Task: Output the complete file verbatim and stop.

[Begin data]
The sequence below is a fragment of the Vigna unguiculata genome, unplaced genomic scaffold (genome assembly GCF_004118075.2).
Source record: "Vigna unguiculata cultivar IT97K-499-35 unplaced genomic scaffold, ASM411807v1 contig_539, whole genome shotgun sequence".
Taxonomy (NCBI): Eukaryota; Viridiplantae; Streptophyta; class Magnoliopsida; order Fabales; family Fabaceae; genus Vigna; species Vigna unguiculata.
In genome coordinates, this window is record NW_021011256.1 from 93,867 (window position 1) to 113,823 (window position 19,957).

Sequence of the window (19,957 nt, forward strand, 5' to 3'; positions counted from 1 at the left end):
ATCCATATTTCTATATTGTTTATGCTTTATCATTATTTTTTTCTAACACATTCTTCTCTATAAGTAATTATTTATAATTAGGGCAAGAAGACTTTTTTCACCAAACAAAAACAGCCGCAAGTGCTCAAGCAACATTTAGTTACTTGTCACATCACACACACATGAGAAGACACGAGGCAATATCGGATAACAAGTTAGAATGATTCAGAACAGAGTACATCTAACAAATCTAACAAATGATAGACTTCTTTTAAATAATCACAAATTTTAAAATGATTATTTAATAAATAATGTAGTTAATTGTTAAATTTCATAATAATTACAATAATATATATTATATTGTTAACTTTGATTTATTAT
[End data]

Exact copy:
The sequence below is a fragment of the Vigna unguiculata genome, unplaced genomic scaffold (genome assembly GCF_004118075.2).
Source record: "Vigna unguiculata cultivar IT97K-499-35 unplaced genomic scaffold, ASM411807v1 contig_539, whole genome shotgun sequence".
Taxonomy (NCBI): Eukaryota; Viridiplantae; Streptophyta; class Magnoliopsida; order Fabales; family Fabaceae; genus Vigna; species Vigna unguiculata.
In genome coordinates, this window is record NW_021011256.1 from 93,867 (window position 1) to 113,823 (window position 19,957).

Sequence of the window (19,957 nt, forward strand, 5' to 3'; positions counted from 1 at the left end):
ATCCATATTTCTATATTGTTTATGCTTTATCATTATTTTTTTCTAACACATTCTTCTCTATAAGTAATTATTTATAATTAGGGCAAGAAGACTTTTTTCACCAAACAAAAACAGCCGCAAGTGCTCAAGCAACATTTAGTTACTTGTCACATCACACACACATGAGAAGACACGAGGCAATATCGGATAACAAGTTAGAATGATTCAGAACAGAGTACATCTAACAAATCTAACAAATGATAGACTTCTTTTAAATAATCACAAATTTTAAAATGATTATTTAATAAATAATGTAGTTAATTGTTAAATTTCATAATAATTACAATAATATATATTATATTGTTAACTTTGATTTATTAT